Monday, January 9, 2012

Nezumi in the City

City living in Japan offers visual splendors galore from views of the Tokyo Sky Tree, the "tallest artificial structure in Japan," to hundreds of museums, gardens, tea houses, shrines, temples, as well as shopping in Ginza, Kappabashi, and Akihabara, and people watching (read girls in crinoline skirts wearning a lot of pink) in Harajuku. One can be entertained at every turn. Tokyo is clean, safe, and it is easy to get around with trains, subways, and taxis. There are many signs and announcements (mainly on trains) in English. There is an underlying politeness in Japan so even as people are rushing to and fro, they will slow down if you catch their attention. It is a polite culture and it has fabulous food- more Michelin Stars than any other country. If you don't like Tokyo, you don't like cities.

An orange clay road ran in front of my house in early childhood. A water hose in the yard was used for the preentry wash. There was a time when a cow lived behind our house which was surrounded by fields and woods. My family doesn't live there anymore and neither do the cows. An elementary school and a housing development replaced them. You can walk to shopping strip malls with large grocery chains, home building places, banks, and a movie theater from there now. Still, it is not exactly a city with a vibrant art scene, but it should qualify as suburbia by now.

I was ripped out of my southern tendrils at thirteen and replanted into southern Spain. I didn't exactly take root in Spain, but it was a world away from the sleepy town I had been. There were many firsts in Spain particularly gastronomic from octopus salad, cafe con leche, churros, pollos ajillos, to gaspacho. There was also beauty and strolls in town squares spitting pippas, trips to museums, cathedrals, and that whole other culture thing where you marvel that there is such thing as cultural meanings that do and don't translate. I didn't feel like a country bumpkin anymore.

From Spain we returned to tobacco fields in a rural area outside of Washington, D.C. How I longed to live in a real city like D.C. Within ten years of that longing, I did live in D.C. My husband and I owned a house, had plants stolen from the garden on mother's day, had scrawny kids at the door on Halloween with no costumes and no bags, saying, "trick or treat," and saw a lot of homeless folks who needed more help than a meal and a warm bed though they needed that too.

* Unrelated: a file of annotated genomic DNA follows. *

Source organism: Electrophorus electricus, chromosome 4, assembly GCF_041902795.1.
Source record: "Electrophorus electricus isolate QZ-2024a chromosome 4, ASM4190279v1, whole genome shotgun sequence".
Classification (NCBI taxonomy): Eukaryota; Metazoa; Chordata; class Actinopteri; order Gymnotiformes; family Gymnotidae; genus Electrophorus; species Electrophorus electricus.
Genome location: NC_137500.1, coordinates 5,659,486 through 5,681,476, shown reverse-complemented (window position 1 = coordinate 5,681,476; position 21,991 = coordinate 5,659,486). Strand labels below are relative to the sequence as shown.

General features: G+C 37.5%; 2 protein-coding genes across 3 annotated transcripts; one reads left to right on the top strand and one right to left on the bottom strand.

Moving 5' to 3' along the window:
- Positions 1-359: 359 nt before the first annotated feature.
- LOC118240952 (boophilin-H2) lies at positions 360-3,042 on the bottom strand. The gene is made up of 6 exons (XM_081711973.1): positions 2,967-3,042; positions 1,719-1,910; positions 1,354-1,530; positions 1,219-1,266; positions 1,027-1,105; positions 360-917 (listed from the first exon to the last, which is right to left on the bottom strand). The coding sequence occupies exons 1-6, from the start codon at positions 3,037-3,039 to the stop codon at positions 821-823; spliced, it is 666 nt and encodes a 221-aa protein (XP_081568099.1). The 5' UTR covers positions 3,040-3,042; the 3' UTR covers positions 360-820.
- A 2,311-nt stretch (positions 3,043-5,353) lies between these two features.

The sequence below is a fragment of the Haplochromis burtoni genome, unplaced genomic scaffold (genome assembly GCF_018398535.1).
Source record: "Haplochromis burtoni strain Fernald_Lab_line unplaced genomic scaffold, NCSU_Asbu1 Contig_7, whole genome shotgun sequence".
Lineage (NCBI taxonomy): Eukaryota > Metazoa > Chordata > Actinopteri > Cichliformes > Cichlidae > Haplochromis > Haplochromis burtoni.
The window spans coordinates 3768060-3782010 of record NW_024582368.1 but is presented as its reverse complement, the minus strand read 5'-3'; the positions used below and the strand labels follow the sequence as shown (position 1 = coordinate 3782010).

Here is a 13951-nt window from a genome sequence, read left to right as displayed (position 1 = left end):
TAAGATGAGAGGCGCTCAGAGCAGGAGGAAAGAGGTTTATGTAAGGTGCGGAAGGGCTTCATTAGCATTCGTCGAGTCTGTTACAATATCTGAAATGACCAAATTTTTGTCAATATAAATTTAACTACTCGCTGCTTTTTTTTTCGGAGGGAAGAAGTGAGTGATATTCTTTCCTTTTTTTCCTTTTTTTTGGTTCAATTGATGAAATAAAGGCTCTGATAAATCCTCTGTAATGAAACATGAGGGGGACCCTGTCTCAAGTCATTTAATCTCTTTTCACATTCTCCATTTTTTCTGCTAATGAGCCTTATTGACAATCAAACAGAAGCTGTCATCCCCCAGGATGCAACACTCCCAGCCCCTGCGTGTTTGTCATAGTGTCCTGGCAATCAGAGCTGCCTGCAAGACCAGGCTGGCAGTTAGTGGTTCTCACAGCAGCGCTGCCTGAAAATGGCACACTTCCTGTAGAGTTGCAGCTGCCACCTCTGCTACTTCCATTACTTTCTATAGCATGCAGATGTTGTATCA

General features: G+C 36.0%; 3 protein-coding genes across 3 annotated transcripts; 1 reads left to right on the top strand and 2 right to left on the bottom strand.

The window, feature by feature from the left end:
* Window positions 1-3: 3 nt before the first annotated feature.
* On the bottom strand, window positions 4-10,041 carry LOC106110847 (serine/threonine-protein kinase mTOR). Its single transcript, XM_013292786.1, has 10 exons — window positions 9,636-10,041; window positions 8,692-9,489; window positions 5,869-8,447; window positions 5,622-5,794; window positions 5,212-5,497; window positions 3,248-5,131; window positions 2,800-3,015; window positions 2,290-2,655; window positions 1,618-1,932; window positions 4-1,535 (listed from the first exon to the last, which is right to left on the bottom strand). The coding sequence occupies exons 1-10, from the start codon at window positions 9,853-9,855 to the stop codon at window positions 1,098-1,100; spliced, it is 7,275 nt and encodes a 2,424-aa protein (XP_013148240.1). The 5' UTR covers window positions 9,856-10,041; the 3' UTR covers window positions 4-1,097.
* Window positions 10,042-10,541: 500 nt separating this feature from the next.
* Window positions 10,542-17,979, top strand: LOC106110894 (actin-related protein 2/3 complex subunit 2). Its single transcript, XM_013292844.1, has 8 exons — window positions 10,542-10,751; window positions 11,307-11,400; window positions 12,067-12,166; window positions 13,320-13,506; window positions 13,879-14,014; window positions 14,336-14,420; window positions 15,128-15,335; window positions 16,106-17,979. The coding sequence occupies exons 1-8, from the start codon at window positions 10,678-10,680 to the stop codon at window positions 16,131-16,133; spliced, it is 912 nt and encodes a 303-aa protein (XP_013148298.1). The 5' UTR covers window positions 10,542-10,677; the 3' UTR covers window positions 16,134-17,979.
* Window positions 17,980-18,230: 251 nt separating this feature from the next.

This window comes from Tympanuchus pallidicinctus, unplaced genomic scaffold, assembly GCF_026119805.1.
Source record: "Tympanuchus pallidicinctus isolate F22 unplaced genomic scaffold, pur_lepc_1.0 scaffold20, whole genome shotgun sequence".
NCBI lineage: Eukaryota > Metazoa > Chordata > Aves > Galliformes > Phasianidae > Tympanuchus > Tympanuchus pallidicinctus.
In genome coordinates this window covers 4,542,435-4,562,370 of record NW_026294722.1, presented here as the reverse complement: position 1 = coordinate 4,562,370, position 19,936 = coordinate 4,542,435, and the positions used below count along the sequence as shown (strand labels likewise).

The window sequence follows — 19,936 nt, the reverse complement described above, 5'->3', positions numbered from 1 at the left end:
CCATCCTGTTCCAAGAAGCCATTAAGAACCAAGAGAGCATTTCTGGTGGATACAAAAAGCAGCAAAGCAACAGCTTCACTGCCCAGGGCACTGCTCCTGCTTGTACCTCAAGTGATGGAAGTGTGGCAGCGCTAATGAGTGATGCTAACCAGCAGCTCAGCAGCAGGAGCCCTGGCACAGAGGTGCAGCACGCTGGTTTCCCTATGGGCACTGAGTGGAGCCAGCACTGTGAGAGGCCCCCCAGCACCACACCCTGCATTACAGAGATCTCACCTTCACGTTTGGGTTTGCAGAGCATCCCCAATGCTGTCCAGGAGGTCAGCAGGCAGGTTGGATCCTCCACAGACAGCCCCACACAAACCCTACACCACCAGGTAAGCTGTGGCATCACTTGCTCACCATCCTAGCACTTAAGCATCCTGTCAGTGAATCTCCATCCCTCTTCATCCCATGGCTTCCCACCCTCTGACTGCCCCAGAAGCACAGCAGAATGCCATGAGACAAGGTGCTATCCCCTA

City life was about work, parking, and the commute time whether to get to the store, the preschool, or the office. We went places too- the opera, the symphony, concerts, and plays. My husband would tally up the cost of tickets, parking, dinner, and later the babysitter and sigh,  dubbing these events our "expensive naps." We would fall asleep so often that we wondered why we bothered  in the face of our exhaustion. On long weekends we drove to his hometown to get away. We could walk up town, we were never hustled, and we had space to breath. It was beginning to occur to us that we might not be city folk.

Then the Navy sent us to Japan where we have settled into a relatively small city, Kamakura. You can walk up town, ride your bike to the beach, and eat at a lot of restaurants (ten of which got a Michelin Star in 2011). However, there are an awful lot of people here. I've been taken out by old women on shopping missions- clean whacked off my feet, by an eighty pound seventy year old woman! The sidewalk contains pedestrians, bikes, strollers, canes, and walkers. Tourist implode the town on the weekends and holidays making it difficult to get a table at any restaurant. For a long time I thought it was that I didn't like crowds.

I'm not exactly seeking to milk my own goats or build a mud hut adobe, but I need space, quiet, and a whole lot less going on around me. It has come to me that I am nezumi or mouse that prefers sanity to scurry.

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